A Fourth of July on the Oregon Trail


Lander, Wyoming. -- Off State Route 220, a few miles south of this western town of 7,000 people (which makes it the eighth-largest municipality in Wyoming), a great granite dome rises almost 200 feet out of the dry flatland. "Independence Rock," it has been called since 1830, when a group of fur trappers celebrated the Fourth of July there.

Within a few years, there were celebrations each year as hundreds of thousands of Americans on the Oregon Trail went by it between 1840 and 1860. The rock, covering more than 50 acres, can been seen for dozens of miles across a pretty barren landscape. There were two reasons to have a party there. First, it was Independence Day back in "the states." Second, if wagon trains from jumping-off towns along the Missouri River -- the western border of the United States when the trail opened -- reached the rock by July Fourth, they would almost certainly make it over the western mountain ranges before the snows came.

"The glorious Fourth has once more rolled around," James Nesmith, a 19-year-old sailor from Maine, wrote in his diary in 1843. "Some of our company ruminating upon the luxuries destroyed in different parts of the great Republic on this day. Occasionally you hear something said about mint juleps, soda, ice cream, cognac, porter, ale and sherry wine, but the Oregon emigrant must forget those luxuries. . . ."

Nesmith and the rest of his company settled for cold water. But there was time for fun, he wrote: "After breakfast, myself, with some other young men, had the pleasure of waiting on five or six young ladies to pay a visit to Independence Rock. I had the satisfaction of putting the names of Miss Mary Zachery and Miss Jane Mills on the southeast point of the rock. Facing the road, in all the splendor of gunpowder, tar and buffalo grease, may be seen the name of J.W. Nesmith, from Maine, with an anchor."

His name is still there, along with thousands of others who did the same thing on their way west. This is what Enoch Conyers wrote nine years later, in 1852:

"July 3 -- Several of the boys started out this morning for a hunt in the mountains for the purpose of obtaining some fresh meat, if possible, for our Fourth of July dinner. Those who remain in camp are helping the ladies in preparing the banquet. A number of wagon beds are being taken to pieces and formed into long tables.

"A little further on is a group of young ladies seated on the grass talking over the problem of manufacturing 'Old Glory' to wave over our festivities. One lady brought forth a sheet. This gave the ladies an idea. Quick as thought, another brought a skirt for the red stripes. Another lady ran to her tent and brought forth a blue jacket, saying: 'Here, take this, it will do for the field. . . . '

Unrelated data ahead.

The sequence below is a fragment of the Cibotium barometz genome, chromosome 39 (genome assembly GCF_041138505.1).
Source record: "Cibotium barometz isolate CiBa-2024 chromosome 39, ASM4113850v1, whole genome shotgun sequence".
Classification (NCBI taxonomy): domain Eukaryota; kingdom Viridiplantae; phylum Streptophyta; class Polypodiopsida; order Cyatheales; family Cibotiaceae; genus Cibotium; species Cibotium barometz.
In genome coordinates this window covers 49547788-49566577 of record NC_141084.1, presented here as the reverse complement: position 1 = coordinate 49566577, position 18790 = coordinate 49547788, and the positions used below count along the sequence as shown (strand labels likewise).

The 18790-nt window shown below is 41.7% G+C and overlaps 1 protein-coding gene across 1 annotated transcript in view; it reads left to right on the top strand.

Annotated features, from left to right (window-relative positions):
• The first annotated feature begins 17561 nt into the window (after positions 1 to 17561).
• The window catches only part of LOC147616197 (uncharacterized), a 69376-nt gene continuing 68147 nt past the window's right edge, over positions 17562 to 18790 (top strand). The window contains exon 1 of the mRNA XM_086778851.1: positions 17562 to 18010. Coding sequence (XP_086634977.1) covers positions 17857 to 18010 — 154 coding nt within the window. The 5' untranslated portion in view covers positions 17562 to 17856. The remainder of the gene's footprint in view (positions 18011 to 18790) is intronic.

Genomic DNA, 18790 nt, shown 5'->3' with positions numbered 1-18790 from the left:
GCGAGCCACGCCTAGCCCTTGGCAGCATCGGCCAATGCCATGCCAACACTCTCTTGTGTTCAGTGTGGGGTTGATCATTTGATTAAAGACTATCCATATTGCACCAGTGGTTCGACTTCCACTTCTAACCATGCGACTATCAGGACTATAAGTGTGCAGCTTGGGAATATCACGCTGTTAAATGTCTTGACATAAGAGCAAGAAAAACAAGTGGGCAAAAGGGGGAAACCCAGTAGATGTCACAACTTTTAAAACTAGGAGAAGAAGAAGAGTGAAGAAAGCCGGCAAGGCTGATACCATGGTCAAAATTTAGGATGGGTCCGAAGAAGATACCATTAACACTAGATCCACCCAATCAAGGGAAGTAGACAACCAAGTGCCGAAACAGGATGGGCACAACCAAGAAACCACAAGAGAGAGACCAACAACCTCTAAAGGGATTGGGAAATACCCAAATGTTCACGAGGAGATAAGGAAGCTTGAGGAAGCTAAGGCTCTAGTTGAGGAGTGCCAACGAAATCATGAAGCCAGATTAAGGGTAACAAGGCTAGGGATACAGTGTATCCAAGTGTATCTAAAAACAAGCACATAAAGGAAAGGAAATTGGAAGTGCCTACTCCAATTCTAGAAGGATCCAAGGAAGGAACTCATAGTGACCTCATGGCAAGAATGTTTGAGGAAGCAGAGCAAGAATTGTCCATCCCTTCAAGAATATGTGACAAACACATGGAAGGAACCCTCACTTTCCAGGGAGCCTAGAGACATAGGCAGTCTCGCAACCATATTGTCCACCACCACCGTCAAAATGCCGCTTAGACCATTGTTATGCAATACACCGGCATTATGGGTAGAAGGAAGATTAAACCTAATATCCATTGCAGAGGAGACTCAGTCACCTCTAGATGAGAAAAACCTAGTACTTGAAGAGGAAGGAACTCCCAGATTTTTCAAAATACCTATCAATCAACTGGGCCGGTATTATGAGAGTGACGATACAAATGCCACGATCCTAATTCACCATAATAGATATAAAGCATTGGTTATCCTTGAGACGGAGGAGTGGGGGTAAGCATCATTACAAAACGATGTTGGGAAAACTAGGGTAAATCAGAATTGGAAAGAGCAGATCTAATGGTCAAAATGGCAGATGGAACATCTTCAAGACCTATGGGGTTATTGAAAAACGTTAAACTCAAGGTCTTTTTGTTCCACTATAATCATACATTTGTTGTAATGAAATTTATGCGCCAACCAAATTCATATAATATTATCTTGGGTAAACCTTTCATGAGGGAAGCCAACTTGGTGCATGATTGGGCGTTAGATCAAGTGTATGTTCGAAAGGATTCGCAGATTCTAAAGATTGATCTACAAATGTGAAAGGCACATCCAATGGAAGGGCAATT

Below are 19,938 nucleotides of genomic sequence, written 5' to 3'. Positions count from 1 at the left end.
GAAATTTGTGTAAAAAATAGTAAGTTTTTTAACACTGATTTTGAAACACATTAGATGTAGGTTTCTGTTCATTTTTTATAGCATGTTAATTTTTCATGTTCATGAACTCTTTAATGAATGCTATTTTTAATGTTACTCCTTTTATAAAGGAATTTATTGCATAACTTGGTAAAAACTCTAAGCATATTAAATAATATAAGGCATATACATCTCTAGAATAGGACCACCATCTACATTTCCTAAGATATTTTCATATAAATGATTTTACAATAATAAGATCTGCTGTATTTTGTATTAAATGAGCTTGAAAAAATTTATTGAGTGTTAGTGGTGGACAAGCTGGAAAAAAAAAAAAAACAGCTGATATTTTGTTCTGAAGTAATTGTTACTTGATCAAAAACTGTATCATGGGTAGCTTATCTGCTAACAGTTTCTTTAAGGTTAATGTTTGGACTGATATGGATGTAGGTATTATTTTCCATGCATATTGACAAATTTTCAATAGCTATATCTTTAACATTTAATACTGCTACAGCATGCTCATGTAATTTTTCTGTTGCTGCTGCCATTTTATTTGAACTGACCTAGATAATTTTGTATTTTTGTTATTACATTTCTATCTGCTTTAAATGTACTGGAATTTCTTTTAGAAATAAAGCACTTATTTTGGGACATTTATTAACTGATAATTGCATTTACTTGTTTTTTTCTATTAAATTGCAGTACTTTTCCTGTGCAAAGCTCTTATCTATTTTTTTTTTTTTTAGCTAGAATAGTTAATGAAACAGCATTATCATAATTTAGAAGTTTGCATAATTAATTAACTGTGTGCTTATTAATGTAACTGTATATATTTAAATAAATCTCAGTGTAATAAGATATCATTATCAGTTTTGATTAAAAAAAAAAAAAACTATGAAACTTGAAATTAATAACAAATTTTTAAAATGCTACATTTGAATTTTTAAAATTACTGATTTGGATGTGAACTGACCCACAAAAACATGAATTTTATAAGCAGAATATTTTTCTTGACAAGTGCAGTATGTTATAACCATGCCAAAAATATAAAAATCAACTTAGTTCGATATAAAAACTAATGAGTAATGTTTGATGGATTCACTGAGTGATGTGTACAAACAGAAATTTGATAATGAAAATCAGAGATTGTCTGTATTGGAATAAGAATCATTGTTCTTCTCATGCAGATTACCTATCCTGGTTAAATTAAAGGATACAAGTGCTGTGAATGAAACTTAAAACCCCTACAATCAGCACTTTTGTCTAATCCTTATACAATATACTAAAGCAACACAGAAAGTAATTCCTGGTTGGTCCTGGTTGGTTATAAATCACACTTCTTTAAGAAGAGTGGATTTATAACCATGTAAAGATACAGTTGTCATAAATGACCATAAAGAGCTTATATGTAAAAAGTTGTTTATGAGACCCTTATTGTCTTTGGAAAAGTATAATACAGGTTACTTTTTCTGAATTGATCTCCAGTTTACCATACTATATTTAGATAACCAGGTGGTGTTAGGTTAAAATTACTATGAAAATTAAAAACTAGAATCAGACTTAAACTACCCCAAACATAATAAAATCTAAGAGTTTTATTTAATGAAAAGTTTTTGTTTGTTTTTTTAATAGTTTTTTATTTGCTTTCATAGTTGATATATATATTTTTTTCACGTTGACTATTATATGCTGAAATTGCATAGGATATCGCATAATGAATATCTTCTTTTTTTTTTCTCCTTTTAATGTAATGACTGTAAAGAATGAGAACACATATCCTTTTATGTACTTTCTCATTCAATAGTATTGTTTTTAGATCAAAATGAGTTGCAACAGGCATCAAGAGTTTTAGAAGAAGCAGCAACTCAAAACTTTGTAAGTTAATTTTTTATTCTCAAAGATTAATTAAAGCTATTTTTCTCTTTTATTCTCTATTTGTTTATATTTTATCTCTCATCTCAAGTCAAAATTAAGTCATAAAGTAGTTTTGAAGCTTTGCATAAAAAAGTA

"July 4 -- The day was ushered in with They thought they saw a new world dawning, and they thought they were in the best part of it. And we? Are we now the old world?

the booming of small arms, which was the best that we could do under the circumstances, so far away from civilization. Just before the sun made its appearance above the eastern horizon, we raised our 40-foot flagstaff with 'Old Glory' nailed fast to the top. . . . Our company circled around the old flag and sang 'The Star Spangled Banner.' Then three rousing cheers and a tiger were given to 'Old Glory.' . . .

"To whom should the honor be given to deliver the oration? [It] fell to the lot of Virgil Y. Ralston, a son of Dr. J.N. Ralston, of Quincy, Illinois. Unfortunately he, with several other young men of our company, went this morning to the Devil's Gate, where they obtained a little too much 'firewater,' and by the time they reached the camp were considerably under the influence.

"But this was the glorious old Fourth, therefore the oration we must have. The Declaration of Independence was read by R.L. Doyle, of Keokuk, Iowa, after which several of the boys gathered around Virgil, lifting him bodily upon the end of one of our long tables, where they steadied him until he became sufficiently braced up, and then let go of him. He spoke for over half an hour, and delivered, off-hand, an excellent oration."

The board tables were decorated with evergreens and wild flowers, and the long menu, described in Conyers' diary, included roast antelope and roast jackrabbit, potatoes brought from Illinois and baked beans from Boston, fruitcake, apple pie, coffee, tea and more of that cold water from the Sweetwater River. That night he wrote: "A Fourth of July on the plains never to be forgotten."

The next morning the trains were on the move again, beginning the climb over the Rocky Mountains on the gently sloping South Pass. On July 19, 1846, at the Continental Divide, an Overlander named Charles Stanton wrote:

"Yesterday at noon we arrived at the 'culminating point' or dividing ridge between the Atlantic and Pacific. Thus the great daydream of my youth and of my riper years is accomplished. I have seen the Rocky Mountains, have crossed the Rubicon and am now on the waters that flow to the Pacific! It seems as if I had left the old world behind and that a new one is dawning upon me."

That is how they thought, though their lives were harder than ours. Many of them, and the Indians whose land they were using and taking, died there of cholera, of malaria, of diseases undescribed and misunderstood. But they did think they saw a new world dawning, and they thought they were in the best part of it. And we, their great-great-grandchildren? Are we now the old world, or have we just lost confidence in ourselves this Fourth of July?

9- Richard Reeves is a syndicated columnist.

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